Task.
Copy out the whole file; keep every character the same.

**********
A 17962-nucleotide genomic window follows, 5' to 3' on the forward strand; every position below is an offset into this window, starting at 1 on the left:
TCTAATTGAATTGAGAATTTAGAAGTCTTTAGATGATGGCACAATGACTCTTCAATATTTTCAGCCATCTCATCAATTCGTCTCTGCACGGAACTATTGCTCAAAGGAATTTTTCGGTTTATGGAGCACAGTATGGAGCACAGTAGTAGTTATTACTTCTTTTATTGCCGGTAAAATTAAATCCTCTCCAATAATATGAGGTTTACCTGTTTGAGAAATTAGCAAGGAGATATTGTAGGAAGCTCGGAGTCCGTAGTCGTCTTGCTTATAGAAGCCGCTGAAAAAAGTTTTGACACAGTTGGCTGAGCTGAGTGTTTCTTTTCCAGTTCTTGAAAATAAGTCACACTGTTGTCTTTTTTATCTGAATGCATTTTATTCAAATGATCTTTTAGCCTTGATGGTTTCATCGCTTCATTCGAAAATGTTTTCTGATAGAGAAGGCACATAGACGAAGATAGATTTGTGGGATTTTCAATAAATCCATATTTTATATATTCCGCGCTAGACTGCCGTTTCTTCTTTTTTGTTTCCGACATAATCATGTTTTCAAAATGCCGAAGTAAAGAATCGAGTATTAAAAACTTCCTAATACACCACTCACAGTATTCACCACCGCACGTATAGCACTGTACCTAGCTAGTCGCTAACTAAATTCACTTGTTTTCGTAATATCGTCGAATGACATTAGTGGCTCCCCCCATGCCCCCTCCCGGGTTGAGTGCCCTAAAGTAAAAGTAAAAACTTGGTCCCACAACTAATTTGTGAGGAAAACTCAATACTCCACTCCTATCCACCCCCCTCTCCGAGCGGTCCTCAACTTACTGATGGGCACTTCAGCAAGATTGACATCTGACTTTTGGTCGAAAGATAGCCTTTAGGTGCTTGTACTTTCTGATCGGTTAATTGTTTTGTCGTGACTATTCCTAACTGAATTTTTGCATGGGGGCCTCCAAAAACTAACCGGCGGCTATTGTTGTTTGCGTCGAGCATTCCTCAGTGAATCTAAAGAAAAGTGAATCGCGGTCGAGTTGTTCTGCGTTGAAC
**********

A 17962-nucleotide genomic window follows, 5' to 3' on the forward strand; every position below is an offset into this window, starting at 1 on the left:
TCTAATTGAATTGAGAATTTAGAAGTCTTTAGATGATGGCACAATGACTCTTCAATATTTTCAGCCATCTCATCAATTCGTCTCTGCACGGAACTATTGCTCAAAGGAATTTTTCGGTTTATGGAGCACAGTATGGAGCACAGTAGTAGTTATTACTTCTTTTATTGCCGGTAAAATTAAATCCTCTCCAATAATATGAGGTTTACCTGTTTGAGAAATTAGCAAGGAGATATTGTAGGAAGCTCGGAGTCCGTAGTCGTCTTGCTTATAGAAGCCGCTGAAAAAAGTTTTGACACAGTTGGCTGAGCTGAGTGTTTCTTTTCCAGTTCTTGAAAATAAGTCACACTGTTGTCTTTTTTATCTGAATGCATTTTATTCAAATGATCTTTTAGCCTTGATGGTTTCATCGCTTCATTCGAAAATGTTTTCTGATAGAGAAGGCACATAGACGAAGATAGATTTGTGGGATTTTCAATAAATCCATATTTTATATATTCCGCGCTAGACTGCCGTTTCTTCTTTTTTGTTTCCGACATAATCATGTTTTCAAAATGCCGAAGTAAAGAATCGAGTATTAAAAACTTCCTAATACACCACTCACAGTATTCACCACCGCACGTATAGCACTGTACCTAGCTAGTCGCTAACTAAATTCACTTGTTTTCGTAATATCGTCGAATGACATTAGTGGCTCCCCCCATGCCCCCTCCCGGGTTGAGTGCCCTAAAGTAAAAGTAAAAACTTGGTCCCACAACTAATTTGTGAGGAAAACTCAATACTCCACTCCTATCCACCCCCCTCTCCGAGCGGTCCTCAACTTACTGATGGGCACTTCAGCAAGATTGACATCTGACTTTTGGTCGAAAGATAGCCTTTAGGTGCTTGTACTTTCTGATCGGTTAATTGTTTTGTCGTGACTATTCCTAACTGAATTTTTGCATGGGGGCCTCCAAAAACTAACCGGCGGCTATTGTTGTTTGCGTCGAGCATTCCTCAGTGAATCTAAAGAAAAGTGAATCGCGGTCGAGTTGTTCTGCGTTGAAC